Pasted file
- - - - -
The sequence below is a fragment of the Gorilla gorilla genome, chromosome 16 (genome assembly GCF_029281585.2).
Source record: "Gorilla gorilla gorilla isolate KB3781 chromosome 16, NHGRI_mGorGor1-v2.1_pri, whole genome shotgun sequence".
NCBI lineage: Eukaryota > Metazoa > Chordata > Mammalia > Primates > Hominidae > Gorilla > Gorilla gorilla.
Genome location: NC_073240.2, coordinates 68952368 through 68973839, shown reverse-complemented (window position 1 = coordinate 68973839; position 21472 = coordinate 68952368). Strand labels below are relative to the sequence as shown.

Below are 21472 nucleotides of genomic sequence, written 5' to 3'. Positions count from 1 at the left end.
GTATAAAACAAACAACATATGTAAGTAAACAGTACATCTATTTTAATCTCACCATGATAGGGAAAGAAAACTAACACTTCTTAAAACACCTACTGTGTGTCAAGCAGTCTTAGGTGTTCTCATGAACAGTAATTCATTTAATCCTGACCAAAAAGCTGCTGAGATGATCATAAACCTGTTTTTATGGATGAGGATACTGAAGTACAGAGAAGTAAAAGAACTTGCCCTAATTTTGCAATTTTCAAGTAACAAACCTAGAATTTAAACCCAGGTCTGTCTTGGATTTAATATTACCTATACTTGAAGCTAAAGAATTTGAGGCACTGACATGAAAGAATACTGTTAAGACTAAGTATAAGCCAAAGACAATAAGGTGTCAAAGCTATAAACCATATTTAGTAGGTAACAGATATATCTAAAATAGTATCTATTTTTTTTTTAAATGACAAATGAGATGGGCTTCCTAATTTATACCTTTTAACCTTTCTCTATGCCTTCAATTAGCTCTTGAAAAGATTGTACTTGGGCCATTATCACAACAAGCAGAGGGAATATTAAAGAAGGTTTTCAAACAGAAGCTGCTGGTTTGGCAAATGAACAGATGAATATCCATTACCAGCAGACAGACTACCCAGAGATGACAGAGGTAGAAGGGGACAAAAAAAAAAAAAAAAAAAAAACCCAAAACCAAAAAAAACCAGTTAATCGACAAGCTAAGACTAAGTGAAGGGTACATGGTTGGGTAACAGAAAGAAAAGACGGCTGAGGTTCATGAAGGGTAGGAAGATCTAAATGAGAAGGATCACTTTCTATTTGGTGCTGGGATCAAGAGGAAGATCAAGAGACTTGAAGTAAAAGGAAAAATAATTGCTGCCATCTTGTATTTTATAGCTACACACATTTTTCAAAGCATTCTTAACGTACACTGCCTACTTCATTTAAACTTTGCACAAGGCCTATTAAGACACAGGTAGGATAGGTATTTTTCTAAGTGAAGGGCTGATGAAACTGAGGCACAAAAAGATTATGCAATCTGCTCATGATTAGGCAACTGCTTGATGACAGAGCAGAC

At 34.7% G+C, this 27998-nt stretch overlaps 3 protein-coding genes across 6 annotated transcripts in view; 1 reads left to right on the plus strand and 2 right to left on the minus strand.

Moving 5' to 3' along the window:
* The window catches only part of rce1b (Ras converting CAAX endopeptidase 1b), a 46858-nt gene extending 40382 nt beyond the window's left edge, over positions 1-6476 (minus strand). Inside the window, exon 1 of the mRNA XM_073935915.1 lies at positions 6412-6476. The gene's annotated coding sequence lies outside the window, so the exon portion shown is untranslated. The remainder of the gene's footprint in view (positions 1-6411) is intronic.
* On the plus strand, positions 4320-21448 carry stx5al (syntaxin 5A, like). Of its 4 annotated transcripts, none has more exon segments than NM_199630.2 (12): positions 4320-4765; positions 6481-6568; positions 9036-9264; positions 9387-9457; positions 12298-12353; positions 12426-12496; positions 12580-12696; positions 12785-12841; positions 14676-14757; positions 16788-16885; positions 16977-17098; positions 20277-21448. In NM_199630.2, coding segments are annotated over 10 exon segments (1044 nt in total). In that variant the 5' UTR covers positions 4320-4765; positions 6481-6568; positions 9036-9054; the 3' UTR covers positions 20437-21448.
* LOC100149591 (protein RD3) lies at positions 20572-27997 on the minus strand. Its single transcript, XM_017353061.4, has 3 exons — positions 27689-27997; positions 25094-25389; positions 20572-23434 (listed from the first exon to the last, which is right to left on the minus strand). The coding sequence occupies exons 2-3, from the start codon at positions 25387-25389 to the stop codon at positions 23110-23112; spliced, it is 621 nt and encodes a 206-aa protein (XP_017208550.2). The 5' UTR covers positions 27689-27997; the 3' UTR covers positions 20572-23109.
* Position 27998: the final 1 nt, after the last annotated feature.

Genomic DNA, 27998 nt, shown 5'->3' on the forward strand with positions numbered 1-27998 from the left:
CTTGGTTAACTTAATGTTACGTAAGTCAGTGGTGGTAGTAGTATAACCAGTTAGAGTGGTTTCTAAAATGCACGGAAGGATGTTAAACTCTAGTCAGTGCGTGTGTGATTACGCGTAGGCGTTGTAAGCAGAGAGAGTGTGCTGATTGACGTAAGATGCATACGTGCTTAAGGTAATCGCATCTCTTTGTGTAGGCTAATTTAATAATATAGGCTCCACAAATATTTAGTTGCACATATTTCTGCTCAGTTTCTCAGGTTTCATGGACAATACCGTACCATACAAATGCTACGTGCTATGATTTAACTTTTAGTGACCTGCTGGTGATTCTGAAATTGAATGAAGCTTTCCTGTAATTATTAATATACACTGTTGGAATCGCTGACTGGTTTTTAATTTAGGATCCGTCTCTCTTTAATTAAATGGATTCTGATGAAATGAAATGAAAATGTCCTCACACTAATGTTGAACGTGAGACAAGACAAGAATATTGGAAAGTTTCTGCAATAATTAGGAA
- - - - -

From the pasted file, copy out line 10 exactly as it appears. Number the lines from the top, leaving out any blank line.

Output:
* On the plus strand, positions 4320-21448 carry stx5al (syntaxin 5A, like). Of its 4 annotated transcripts, none has more exon segments than NM_199630.2 (12): positions 4320-4765; positions 6481-6568; positions 9036-9264; positions 9387-9457; positions 12298-12353; positions 12426-12496; positions 12580-12696; positions 12785-12841; positions 14676-14757; positions 16788-16885; positions 16977-17098; positions 20277-21448. In NM_199630.2, coding segments are annotated over 10 exon segments (1044 nt in total). In that variant the 5' UTR covers positions 4320-4765; positions 6481-6568; positions 9036-9054; the 3' UTR covers positions 20437-21448.